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Yajña: A Path to Spiritual Purification and Growth

Jun 23rd, 2024 | 4 Min Read
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Category: Bhagavad Gita

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Language: English

The JKYog Bhagavad Gita Online class discussion covered Shlokas- 4.28, 4.31, 4.33 and 4.34.
द्रव्ययज्ञास्तपोयज्ञा योगयज्ञास्तथापरे |
स्वाध्यायज्ञानयज्ञाश्च यतय: संशितव्रता: || 28||
dravya-yajñās tapo-yajñā yoga-yajñās tathāpare
swādhyāya-jñāna-yajñāśh cha yatayaḥ sanśhita-vratāḥ
Human beings differ in their nature, motivation, activities, professions, aspirations, and sanskārs (tendencies carried forward from past lives). 

Shree Krishna teaches Arjuna about the concept of sacrifice (Yagya/ Yajña), explaining that sacrifices come in various forms and serve different purposes. However, when performed with dedication and offered to God, these sacrifices purify the mind and senses and uplift the soul.

Dravya Yagya: It involves individuals who earn wealth through their endeavours but dedicate it to divine causes as an act of devotion and service to God. It emphasises that earning money can be spiritualised when the motivation is to serve a divine purpose. This concept underscores the idea that wealth when earned and used conscientiously, can become a powerful tool for positive change and spiritual growth.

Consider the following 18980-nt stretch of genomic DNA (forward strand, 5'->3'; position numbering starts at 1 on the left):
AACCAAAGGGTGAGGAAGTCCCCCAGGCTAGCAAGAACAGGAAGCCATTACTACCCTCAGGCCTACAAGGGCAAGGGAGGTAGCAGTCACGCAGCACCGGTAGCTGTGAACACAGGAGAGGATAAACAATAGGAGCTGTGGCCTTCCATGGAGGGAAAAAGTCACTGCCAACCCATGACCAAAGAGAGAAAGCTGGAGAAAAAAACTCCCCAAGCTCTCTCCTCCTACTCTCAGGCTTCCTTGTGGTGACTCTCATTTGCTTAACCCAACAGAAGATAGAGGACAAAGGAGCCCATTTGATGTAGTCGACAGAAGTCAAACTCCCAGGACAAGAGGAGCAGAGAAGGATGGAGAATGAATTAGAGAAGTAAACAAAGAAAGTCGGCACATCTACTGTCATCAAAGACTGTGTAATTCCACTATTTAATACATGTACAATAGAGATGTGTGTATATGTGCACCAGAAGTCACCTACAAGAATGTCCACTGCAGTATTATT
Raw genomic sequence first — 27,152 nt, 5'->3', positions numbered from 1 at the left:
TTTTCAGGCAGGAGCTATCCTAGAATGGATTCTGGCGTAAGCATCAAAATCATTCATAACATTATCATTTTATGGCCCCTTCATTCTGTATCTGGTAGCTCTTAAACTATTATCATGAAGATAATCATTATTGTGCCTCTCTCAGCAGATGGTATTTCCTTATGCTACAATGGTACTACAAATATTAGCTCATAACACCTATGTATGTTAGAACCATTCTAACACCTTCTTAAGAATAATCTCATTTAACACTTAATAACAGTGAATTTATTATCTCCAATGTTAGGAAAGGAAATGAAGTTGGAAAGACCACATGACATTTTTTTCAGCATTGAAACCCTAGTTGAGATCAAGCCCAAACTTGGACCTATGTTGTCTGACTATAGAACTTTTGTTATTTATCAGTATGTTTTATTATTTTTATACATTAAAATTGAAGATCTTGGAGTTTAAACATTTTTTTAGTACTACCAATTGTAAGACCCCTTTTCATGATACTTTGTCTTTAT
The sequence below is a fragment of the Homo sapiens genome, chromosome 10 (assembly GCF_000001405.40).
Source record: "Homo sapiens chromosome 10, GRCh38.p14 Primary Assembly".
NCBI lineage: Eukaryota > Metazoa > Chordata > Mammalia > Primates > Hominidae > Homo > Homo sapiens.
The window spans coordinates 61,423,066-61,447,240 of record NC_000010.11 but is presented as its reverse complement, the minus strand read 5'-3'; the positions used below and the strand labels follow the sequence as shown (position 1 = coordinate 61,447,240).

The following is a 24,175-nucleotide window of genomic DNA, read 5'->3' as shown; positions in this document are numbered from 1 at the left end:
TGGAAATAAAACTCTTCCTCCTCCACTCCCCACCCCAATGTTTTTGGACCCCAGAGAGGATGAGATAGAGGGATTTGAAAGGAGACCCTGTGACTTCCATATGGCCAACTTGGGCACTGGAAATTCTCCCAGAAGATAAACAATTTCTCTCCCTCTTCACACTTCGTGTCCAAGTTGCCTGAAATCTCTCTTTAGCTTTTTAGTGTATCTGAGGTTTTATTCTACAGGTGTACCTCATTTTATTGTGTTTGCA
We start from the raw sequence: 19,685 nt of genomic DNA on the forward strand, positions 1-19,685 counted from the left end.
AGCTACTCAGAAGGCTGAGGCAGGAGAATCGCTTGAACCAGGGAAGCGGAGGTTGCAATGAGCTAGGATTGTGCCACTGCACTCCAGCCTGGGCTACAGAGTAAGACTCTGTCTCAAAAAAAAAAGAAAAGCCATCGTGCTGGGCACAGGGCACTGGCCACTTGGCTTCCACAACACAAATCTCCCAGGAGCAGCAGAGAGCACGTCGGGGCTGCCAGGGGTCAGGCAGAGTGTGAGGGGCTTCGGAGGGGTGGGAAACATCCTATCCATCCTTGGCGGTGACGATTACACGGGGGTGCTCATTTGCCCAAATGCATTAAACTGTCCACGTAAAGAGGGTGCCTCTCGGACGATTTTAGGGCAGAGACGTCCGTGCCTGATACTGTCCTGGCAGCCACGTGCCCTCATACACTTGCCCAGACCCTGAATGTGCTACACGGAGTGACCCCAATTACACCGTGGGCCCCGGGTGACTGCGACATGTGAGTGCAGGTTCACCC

Yog Yagya: In this approach, the physical techniques of aṣhṭāṅg yog, including āsanas and prāṇāyāma, are not pursued merely for physical or mental well-being alone but are infused with spiritual intent.  By performing these practices with devotion to God, practitioners aim for holistic physical, mental, and spiritual purification. This aligns with the broader spiritual goal of aṣhṭāṅg yog, which ultimately seeks the union of the individual soul with the divine.  Thus, in systems like Jagadguru Kripalu Yog, integrating yogic practices with devotion to God exemplifies a path where the pursuit of physical techniques merges seamlessly with spiritual surrender, leading to profound inner transformation and union with the divine.